The Human Rights Implications of UK Extradition Policy
HL 156 & HC 767, Fifteenth Report of Session 2010-12 - Report, Together with Formal Minutes
- House of Lords & House of Commons - Joint Committee on Human Rights
- TSO (The Stationery Office)
'The Human Rights Implications of UK Extradition Policy (HC 767)' details the Joint Committee on Human Rights' determination that the current statutory framework does not provide effective protection for human rights.
The rights most often relevant to extradition are:
prohibition of torture,
liberty and security,
private and family life, and
prohibition of discrimination.
The Committee asks the Government to spell out detailed safeguards in the statutory framework and states that Parliament should be asked to commence the "most appropriate forum" safeguard in the Police and Criminal Justice Act 2006. The most appropriate forum safeguard would require the judge to consider whether it is in the interests of justice for the individual to be tried in the requesting country - and to refuse the extradition request if it is not.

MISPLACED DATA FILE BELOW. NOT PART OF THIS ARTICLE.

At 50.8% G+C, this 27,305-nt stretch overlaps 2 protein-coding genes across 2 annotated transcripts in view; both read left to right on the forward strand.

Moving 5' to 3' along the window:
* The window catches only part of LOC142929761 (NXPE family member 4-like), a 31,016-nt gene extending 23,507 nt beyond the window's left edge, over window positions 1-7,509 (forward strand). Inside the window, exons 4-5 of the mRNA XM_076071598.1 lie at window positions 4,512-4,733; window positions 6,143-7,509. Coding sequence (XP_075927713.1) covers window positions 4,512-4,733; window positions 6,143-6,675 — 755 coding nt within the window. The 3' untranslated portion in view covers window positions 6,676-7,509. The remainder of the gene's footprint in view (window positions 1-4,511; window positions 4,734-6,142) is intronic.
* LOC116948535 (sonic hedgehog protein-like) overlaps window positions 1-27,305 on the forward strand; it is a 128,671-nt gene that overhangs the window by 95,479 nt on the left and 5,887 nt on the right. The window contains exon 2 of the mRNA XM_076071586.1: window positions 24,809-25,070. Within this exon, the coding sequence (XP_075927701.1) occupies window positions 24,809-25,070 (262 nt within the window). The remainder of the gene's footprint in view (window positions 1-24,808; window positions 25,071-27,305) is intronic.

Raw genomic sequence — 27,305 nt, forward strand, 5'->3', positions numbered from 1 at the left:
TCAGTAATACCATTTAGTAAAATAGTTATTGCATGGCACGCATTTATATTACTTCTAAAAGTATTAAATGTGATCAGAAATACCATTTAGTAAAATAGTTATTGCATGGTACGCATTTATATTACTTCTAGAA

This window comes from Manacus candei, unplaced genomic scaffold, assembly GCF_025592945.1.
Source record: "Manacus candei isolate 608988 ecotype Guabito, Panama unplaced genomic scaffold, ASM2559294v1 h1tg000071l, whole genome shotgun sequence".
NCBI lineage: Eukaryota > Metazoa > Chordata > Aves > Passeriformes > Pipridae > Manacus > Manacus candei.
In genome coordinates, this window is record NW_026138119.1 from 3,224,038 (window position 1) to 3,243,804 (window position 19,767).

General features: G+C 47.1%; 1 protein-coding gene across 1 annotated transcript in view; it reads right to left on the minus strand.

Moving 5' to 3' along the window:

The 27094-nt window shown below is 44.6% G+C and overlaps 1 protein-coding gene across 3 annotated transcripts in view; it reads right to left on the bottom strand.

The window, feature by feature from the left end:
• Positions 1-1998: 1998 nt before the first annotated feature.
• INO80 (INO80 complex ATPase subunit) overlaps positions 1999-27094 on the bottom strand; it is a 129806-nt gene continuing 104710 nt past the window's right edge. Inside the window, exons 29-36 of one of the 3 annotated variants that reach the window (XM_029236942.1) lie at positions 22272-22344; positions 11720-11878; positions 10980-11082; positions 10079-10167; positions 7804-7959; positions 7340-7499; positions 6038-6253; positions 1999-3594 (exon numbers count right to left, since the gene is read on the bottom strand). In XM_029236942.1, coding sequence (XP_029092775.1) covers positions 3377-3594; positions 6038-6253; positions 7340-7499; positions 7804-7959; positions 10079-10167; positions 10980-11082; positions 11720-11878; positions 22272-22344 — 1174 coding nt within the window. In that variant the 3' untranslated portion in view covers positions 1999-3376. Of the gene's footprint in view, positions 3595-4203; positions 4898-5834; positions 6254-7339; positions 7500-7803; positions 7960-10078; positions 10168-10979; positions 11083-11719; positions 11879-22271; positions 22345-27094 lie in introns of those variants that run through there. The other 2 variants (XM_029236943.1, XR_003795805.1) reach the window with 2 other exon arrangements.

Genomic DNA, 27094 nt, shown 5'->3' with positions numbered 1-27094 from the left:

The Committee also calls for:
a requirement for the requesting country to show a prima facie case or similarly robust evidential threshold in extradition cases.
negotiated changes to the European Arrest Warrant and a review of the provision of legal representation.
In conclusion the Committee deems it unnecessary to extend the power of the Secretary of State to refuse extradition to non-EU countries. The powers of the judge in an extradition case should instead ensure adequate protection of rights.
|Format||Paperback||Published||22 Jun 2011|
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